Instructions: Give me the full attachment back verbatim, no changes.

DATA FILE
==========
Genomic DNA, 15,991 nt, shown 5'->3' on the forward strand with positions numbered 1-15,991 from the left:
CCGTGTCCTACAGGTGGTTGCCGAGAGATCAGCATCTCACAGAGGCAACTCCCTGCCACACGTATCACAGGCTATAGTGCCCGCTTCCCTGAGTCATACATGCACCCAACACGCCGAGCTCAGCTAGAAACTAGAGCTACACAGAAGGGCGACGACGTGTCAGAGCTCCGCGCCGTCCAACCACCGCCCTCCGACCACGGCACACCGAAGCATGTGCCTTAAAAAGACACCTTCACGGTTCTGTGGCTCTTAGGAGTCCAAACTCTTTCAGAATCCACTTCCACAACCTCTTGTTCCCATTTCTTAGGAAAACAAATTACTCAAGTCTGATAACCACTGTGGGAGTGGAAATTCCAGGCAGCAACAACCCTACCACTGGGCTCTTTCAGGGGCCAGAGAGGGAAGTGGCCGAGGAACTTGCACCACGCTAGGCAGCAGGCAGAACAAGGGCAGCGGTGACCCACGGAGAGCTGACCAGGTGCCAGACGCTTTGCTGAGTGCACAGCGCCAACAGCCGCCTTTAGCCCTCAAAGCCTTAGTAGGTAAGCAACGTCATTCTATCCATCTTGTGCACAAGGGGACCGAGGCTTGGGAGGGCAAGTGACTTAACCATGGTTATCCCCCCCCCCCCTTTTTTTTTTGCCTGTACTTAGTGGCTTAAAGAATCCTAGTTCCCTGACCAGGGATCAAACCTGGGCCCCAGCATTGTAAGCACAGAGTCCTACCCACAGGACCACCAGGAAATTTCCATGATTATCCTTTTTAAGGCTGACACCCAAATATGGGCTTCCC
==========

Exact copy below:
Genomic DNA, 15,991 nt, shown 5'->3' on the forward strand with positions numbered 1-15,991 from the left:
CCGTGTCCTACAGGTGGTTGCCGAGAGATCAGCATCTCACAGAGGCAACTCCCTGCCACACGTATCACAGGCTATAGTGCCCGCTTCCCTGAGTCATACATGCACCCAACACGCCGAGCTCAGCTAGAAACTAGAGCTACACAGAAGGGCGACGACGTGTCAGAGCTCCGCGCCGTCCAACCACCGCCCTCCGACCACGGCACACCGAAGCATGTGCCTTAAAAAGACACCTTCACGGTTCTGTGGCTCTTAGGAGTCCAAACTCTTTCAGAATCCACTTCCACAACCTCTTGTTCCCATTTCTTAGGAAAACAAATTACTCAAGTCTGATAACCACTGTGGGAGTGGAAATTCCAGGCAGCAACAACCCTACCACTGGGCTCTTTCAGGGGCCAGAGAGGGAAGTGGCCGAGGAACTTGCACCACGCTAGGCAGCAGGCAGAACAAGGGCAGCGGTGACCCACGGAGAGCTGACCAGGTGCCAGACGCTTTGCTGAGTGCACAGCGCCAACAGCCGCCTTTAGCCCTCAAAGCCTTAGTAGGTAAGCAACGTCATTCTATCCATCTTGTGCACAAGGGGACCGAGGCTTGGGAGGGCAAGTGACTTAACCATGGTTATCCCCCCCCCCCCTTTTTTTTTTGCCTGTACTTAGTGGCTTAAAGAATCCTAGTTCCCTGACCAGGGATCAAACCTGGGCCCCAGCATTGTAAGCACAGAGTCCTACCCACAGGACCACCAGGAAATTTCCATGATTATCCTTTTTAAGGCTGACACCCAAATATGGGCTTCCC